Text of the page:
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Sweet Wild Syringa

Discussion in 'Gardening With Animals' started by thistlebloom, Jul 19, 2018.

  1. Feb 22, 2019
    flowerbug

    flowerbug Garden Addicted

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    a friend had some almond flour and we looked up a chocolate chip recipe using it and it turned out quite acceptable (i'd like a bit of coconut, some walnuts and a few butter scotch chips added).
     
    digitS' likes this.
  2. Mar 31, 2019
    thistlebloom

    thistlebloom Garden Master

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    Spring is here. I can tell by the amount of horse hair I have worn, inhaled, and tried to spit out. All you horse people know what I'm talking about. You brush and brush and brush, and it still keeps coming off them and blowing around and piling up at your feet.

    Yesterday was warm and sunny, a perfect day to take Syringa over to the neighbors arena for a free gallop after a good grooming. I took her halter off and climbed out over the rail to watch her blast around. After an initial roll in the sand, the first dry dirt she's seen since October, she just put her head down and searched for tiny weeds in the sand. So much for crazy hijinks...

    After a bit I climbed back in and sat on a jump standard because it was more comfortable, and drier than the ground and just watched her slowly moving around in the sunshine. It was wonderful to feel the sun and just relax, not feeling hurried to get a list of chores done.
    My little buddy Georgia spotted me and came out for a sit and a chat
    about all things horse. We got a good start on our farmer tans and rosy cheeks.

    After an hour and a half I called Syringa to come for a little ground work. Changed my mind about working her, gave her some good rubs then sent her off to run loose. I guess she was in the mood after all and she took off bucking and racing up the arena. She ran and cavorted enough to get a little sweaty before coming back to me to be haltered.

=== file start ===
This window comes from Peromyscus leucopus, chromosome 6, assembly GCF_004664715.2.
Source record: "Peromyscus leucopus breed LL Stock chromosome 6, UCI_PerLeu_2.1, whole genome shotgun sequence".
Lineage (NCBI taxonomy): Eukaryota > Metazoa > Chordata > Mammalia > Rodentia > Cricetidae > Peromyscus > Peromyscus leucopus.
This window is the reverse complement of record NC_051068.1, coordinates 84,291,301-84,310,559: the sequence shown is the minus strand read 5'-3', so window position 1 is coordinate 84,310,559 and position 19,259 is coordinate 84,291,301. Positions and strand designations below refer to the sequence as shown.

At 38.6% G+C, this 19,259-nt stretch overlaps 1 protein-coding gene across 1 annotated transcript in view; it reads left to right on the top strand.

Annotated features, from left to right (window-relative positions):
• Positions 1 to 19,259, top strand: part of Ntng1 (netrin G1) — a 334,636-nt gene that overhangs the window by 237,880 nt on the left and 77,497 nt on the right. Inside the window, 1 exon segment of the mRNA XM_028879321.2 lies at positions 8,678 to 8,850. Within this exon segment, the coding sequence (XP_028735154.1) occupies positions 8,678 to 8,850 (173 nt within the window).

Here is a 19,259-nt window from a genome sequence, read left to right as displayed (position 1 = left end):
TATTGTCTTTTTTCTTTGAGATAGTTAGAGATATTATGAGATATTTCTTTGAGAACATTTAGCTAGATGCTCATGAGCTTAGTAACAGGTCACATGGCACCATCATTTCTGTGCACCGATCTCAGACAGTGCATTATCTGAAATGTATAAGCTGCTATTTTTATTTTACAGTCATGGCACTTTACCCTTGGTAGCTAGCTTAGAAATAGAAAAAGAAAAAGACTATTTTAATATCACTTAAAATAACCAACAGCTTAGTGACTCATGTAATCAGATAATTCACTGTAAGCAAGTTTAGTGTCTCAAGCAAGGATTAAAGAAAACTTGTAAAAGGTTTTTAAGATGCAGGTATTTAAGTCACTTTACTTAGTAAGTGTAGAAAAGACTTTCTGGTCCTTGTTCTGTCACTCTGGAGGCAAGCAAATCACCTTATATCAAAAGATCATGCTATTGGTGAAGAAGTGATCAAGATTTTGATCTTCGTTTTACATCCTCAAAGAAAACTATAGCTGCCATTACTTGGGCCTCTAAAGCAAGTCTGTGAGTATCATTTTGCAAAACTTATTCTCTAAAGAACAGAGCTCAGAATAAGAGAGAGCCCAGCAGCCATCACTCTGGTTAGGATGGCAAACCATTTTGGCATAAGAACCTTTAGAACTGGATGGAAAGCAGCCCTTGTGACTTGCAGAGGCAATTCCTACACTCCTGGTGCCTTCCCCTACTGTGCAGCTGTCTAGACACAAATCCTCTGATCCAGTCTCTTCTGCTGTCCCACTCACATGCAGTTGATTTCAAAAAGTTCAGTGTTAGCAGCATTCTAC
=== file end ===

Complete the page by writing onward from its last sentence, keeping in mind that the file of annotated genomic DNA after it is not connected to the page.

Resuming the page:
She is so good about that, and I am so pleased that I can call her to me from 50 feet away and she comes in at a trot, ears forward.

    Sunshine and dry ground. A horses idea of a spa day.

    20190330_133305.jpg
     
    Carol Dee, baymule, pjn and 4 others like this.
  3. Mar 31, 2019
    flowerbug

    flowerbug Garden Addicted

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    nothing wrong with a day like that. :)
     
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  4. Apr 1, 2019
    Rhodie Ranch

    Rhodie Ranch Garden Addicted

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    so descriptive! I can see her in my minds eye, like a movie!
     
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  5. Apr 1, 2019
    baymule

    baymule Garden Master

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    Building that trust is the basis for everything that you will ever teach her. I can just see her trotting to you. That makes me smile.
     
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  6. Apr 2, 2019
    thistlebloom

    thistlebloom Garden Master

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    Yes it is. I'm taking my time with her and making sure she's able to come back down and relax after every "up" that gets her tense and anxious. Being a reactive type it doesn't take much to get her almost into fight or flight. But she's able to let down and relax into a resting state much more quickly than when I first started working with her.

    I get asked all the time when I'm going to ride her. I say not yet. There's no rush and actually it's not even my primary goal anymore. There is an element of joy in watching her transform into a willing partner. I'll know when it's time. In the meantime I'm starting to look around for a good saddle. Because eventually we will be needing it. :)